tut5 - Degeneracy in Linear Programming Sorry, Tim. But the...

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1 Degeneracy in Linear Programming Tim, the turkey I heard that today’s tutorial is all about Ellen DeGeneres Ellen DeGeneres Sorry, Tim. But the topic is just as interesting. It’s about degeneracy in Linear Programming. Degeneracy? Students at MIT shouldn’t learn about degeneracy. And I heard that 15.053 students have already studied convicts’ sex. Reverend Jerry Falwell Actually, they studied convex sets.
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2 What is degeneracy? As you know, the simplex algorithm starts at a corner point and moves to an adjacent corner point by increasing the value of a non-basic variable x s with a negative value in the z-row (objective function). Typically, the entering variable x s does increase in value, and the objective value z improves. But it is possible that that x s does not increase at all. It will happen when one of the RHS coefficients is 0. In this case, the objective value and solution does not change, but there is an exiting variable. This situation is called degeneracy. x 1 -3 3 1 0 -4 2 0 1 = = 2 6 x 2 x 4 x 3 3 -2 0 0 z 0 0 1 = 2 0 A basic feasible solution is called degenerate if one of its RHS coefficients (excluding the objective value) is 0. This bfs is degenerate.
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3 Nooz, the most trusted name in fox. Great. I now know what degeneracy is. Now we can move on to other matters. Ollie, the computationally wise owl. No, Nooz**. This tutorial has many more slides. Degeneracy adds complications to the simplex algorithm. And if you understand what occurs under degeneracy, you really understand what is going on with the simplex algorithm. ** As you know, “No, Nooz” is good news.” Cleaver Professor Orlin apologizes for this bad pun, but feels that he could not resist the temptation.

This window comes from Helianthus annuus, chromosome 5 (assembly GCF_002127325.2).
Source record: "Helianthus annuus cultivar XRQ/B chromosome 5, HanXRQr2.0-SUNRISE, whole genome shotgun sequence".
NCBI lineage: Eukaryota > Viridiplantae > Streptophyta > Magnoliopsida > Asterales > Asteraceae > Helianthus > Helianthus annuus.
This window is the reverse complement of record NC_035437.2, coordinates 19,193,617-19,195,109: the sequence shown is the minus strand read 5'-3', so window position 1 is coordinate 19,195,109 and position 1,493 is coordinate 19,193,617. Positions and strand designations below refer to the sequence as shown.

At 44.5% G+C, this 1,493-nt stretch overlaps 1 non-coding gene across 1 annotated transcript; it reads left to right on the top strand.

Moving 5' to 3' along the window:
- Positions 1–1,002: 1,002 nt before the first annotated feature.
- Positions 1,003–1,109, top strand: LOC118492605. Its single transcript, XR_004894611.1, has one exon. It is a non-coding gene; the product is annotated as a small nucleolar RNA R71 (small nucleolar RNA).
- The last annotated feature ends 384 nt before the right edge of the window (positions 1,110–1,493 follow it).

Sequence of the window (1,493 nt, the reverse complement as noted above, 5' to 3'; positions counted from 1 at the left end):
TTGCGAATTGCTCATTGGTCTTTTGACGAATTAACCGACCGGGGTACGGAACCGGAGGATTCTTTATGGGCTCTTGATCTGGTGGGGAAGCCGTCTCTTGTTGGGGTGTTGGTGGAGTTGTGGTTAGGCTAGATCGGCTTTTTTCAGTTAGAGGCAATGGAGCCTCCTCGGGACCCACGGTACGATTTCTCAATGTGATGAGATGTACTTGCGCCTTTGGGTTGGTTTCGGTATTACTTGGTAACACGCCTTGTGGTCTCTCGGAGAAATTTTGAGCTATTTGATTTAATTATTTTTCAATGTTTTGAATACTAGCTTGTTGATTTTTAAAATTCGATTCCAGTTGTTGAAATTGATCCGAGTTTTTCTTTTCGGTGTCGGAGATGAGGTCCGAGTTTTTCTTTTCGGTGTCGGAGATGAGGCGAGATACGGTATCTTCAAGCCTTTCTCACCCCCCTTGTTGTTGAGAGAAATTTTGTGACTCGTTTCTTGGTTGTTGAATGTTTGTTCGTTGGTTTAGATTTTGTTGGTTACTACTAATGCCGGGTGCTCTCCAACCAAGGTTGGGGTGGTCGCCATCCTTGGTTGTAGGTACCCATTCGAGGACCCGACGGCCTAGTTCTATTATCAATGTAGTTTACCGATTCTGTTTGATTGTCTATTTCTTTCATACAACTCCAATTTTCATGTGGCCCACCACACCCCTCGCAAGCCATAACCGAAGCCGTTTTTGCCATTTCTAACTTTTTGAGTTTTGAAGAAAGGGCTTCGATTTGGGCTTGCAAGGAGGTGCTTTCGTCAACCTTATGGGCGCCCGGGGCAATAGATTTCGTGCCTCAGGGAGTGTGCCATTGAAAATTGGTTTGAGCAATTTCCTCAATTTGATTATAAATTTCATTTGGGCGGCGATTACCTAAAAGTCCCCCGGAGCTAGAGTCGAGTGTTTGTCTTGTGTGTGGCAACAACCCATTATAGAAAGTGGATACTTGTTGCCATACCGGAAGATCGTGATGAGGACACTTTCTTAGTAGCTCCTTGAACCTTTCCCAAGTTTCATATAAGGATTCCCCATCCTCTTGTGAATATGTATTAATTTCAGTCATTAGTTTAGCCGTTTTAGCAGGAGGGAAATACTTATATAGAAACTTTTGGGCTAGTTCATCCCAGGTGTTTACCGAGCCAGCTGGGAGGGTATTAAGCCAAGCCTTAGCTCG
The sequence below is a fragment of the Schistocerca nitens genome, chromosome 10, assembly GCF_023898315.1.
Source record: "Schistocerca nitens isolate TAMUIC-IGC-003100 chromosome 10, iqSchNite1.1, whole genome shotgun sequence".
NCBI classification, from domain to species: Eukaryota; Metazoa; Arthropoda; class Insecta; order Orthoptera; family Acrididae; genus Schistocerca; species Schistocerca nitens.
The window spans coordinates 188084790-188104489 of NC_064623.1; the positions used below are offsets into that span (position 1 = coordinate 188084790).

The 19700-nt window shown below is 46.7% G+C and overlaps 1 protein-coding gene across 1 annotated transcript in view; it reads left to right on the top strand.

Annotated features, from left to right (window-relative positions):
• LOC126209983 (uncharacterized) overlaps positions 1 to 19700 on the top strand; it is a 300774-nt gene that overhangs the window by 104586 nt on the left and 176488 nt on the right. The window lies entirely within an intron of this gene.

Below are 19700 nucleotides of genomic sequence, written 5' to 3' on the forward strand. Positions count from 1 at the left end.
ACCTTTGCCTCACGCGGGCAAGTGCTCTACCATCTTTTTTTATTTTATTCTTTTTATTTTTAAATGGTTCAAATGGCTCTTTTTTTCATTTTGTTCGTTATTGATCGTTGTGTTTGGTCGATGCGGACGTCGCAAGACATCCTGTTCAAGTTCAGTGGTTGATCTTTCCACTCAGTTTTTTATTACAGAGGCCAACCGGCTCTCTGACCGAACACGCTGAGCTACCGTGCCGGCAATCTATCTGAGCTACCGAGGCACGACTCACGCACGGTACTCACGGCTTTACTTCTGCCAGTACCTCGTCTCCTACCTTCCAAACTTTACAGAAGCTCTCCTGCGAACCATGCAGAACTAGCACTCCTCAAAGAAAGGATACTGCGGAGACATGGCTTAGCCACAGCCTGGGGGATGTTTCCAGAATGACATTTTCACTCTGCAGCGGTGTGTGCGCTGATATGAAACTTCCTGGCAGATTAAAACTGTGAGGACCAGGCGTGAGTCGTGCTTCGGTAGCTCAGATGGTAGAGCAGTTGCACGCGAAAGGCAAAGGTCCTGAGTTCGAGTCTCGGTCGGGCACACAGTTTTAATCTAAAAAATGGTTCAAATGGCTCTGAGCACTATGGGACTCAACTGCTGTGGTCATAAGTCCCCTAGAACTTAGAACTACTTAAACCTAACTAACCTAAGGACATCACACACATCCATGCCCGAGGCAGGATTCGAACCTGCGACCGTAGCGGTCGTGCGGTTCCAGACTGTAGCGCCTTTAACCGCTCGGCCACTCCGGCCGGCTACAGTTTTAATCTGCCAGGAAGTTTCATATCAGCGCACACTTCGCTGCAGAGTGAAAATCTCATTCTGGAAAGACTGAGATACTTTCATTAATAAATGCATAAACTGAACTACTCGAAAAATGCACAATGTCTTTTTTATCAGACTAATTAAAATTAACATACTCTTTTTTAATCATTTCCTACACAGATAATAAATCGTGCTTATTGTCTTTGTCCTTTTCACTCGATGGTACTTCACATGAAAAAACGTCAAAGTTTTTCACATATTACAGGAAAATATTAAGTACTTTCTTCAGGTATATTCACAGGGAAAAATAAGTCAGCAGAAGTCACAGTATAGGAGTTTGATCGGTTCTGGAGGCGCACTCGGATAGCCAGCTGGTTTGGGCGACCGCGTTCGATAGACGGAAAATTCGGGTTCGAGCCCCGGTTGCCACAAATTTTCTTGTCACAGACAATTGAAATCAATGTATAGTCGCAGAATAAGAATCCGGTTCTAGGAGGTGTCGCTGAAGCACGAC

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4 Degeneracy and Basic Feasible Solutions We may think that every two distinct bases lead to two different solutions. This would be true if there was no degeneracy. But with degeneracy, we can have two different bases, and the same feasible solution. We now pivot on the “2” in Constraint 2 and obtain a second tableau. x 1 -3 3 1 0 -4 2 0 1 = = 2 6 x 2 x 4 x 3 3 -2 0 0 z 0 0 1 = 2 0 x 1 -3 3 1 0 -1 2 0 1 = = 2 6 x 2 x 4 x 3 3 -2 0 0 z 0 0 1 = 2 0 2 2 0 1 -1/2 1 1/2 -3/2 0 -3/2 Both tableus correspond to the same feasible solution with z = 2, x 1 = x 2 = x 4 = 0; x 3 = 6. But the basic variables and the coefficients of the two tableaus are different.
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This note was uploaded on 01/18/2012 for the course MGMT 15.053 taught by Professor Jamesorli during the Spring '07 term at MIT.

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tut5 - Degeneracy in Linear Programming Sorry, Tim. But the...

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